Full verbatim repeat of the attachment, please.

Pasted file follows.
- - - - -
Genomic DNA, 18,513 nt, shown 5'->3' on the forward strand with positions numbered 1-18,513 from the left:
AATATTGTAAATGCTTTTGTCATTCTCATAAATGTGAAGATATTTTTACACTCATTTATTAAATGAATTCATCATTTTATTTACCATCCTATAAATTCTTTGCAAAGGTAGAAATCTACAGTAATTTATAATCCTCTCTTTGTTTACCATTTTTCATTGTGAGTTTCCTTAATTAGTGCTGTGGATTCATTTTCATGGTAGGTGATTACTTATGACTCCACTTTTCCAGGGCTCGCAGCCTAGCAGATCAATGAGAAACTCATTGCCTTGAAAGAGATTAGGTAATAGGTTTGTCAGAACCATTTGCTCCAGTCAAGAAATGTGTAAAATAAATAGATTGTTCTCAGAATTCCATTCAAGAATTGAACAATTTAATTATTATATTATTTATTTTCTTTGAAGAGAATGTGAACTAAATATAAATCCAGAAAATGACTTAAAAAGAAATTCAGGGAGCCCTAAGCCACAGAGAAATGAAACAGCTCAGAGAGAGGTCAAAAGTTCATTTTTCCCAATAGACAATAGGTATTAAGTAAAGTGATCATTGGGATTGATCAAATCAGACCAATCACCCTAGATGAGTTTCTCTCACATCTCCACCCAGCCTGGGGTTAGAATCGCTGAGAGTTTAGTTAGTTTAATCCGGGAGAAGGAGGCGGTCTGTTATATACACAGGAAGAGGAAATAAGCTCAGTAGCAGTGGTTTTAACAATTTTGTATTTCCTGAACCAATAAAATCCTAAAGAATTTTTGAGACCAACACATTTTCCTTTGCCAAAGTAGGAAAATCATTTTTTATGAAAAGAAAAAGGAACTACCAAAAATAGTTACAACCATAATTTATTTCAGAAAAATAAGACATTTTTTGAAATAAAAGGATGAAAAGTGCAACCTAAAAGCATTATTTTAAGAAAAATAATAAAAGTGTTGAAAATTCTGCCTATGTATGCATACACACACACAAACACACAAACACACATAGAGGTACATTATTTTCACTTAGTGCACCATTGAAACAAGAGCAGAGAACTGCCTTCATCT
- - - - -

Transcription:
Genomic DNA, 18,513 nt, shown 5'->3' on the forward strand with positions numbered 1-18,513 from the left:
AATATTGTAAATGCTTTTGTCATTCTCATAAATGTGAAGATATTTTTACACTCATTTATTAAATGAATTCATCATTTTATTTACCATCCTATAAATTCTTTGCAAAGGTAGAAATCTACAGTAATTTATAATCCTCTCTTTGTTTACCATTTTTCATTGTGAGTTTCCTTAATTAGTGCTGTGGATTCATTTTCATGGTAGGTGATTACTTATGACTCCACTTTTCCAGGGCTCGCAGCCTAGCAGATCAATGAGAAACTCATTGCCTTGAAAGAGATTAGGTAATAGGTTTGTCAGAACCATTTGCTCCAGTCAAGAAATGTGTAAAATAAATAGATTGTTCTCAGAATTCCATTCAAGAATTGAACAATTTAATTATTATATTATTTATTTTCTTTGAAGAGAATGTGAACTAAATATAAATCCAGAAAATGACTTAAAAAGAAATTCAGGGAGCCCTAAGCCACAGAGAAATGAAACAGCTCAGAGAGAGGTCAAAAGTTCATTTTTCCCAATAGACAATAGGTATTAAGTAAAGTGATCATTGGGATTGATCAAATCAGACCAATCACCCTAGATGAGTTTCTCTCACATCTCCACCCAGCCTGGGGTTAGAATCGCTGAGAGTTTAGTTAGTTTAATCCGGGAGAAGGAGGCGGTCTGTTATATACACAGGAAGAGGAAATAAGCTCAGTAGCAGTGGTTTTAACAATTTTGTATTTCCTGAACCAATAAAATCCTAAAGAATTTTTGAGACCAACACATTTTCCTTTGCCAAAGTAGGAAAATCATTTTTTATGAAAAGAAAAAGGAACTACCAAAAATAGTTACAACCATAATTTATTTCAGAAAAATAAGACATTTTTTGAAATAAAAGGATGAAAAGTGCAACCTAAAAGCATTATTTTAAGAAAAATAATAAAAGTGTTGAAAATTCTGCCTATGTATGCATACACACACACAAACACACAAACACACATAGAGGTACATTATTTTCACTTAGTGCACCATTGAAACAAGAGCAGAGAACTGCCTTCATCT